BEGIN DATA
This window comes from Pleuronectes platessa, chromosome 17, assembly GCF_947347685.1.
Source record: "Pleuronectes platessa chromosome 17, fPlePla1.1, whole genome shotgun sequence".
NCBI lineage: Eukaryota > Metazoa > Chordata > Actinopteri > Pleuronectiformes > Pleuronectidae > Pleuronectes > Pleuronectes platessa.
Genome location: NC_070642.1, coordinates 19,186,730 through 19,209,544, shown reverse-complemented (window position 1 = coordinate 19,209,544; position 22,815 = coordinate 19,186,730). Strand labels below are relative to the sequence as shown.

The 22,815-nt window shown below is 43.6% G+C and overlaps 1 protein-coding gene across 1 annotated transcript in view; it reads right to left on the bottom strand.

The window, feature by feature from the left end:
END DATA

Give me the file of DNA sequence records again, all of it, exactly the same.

This window comes from Pleuronectes platessa, chromosome 17, assembly GCF_947347685.1.
Source record: "Pleuronectes platessa chromosome 17, fPlePla1.1, whole genome shotgun sequence".
NCBI lineage: Eukaryota > Metazoa > Chordata > Actinopteri > Pleuronectiformes > Pleuronectidae > Pleuronectes > Pleuronectes platessa.
Genome location: NC_070642.1, coordinates 19,186,730 through 19,209,544, shown reverse-complemented (window position 1 = coordinate 19,209,544; position 22,815 = coordinate 19,186,730). Strand labels below are relative to the sequence as shown.

The 22,815-nt window shown below is 43.6% G+C and overlaps 1 protein-coding gene across 1 annotated transcript in view; it reads right to left on the bottom strand.

The window, feature by feature from the left end: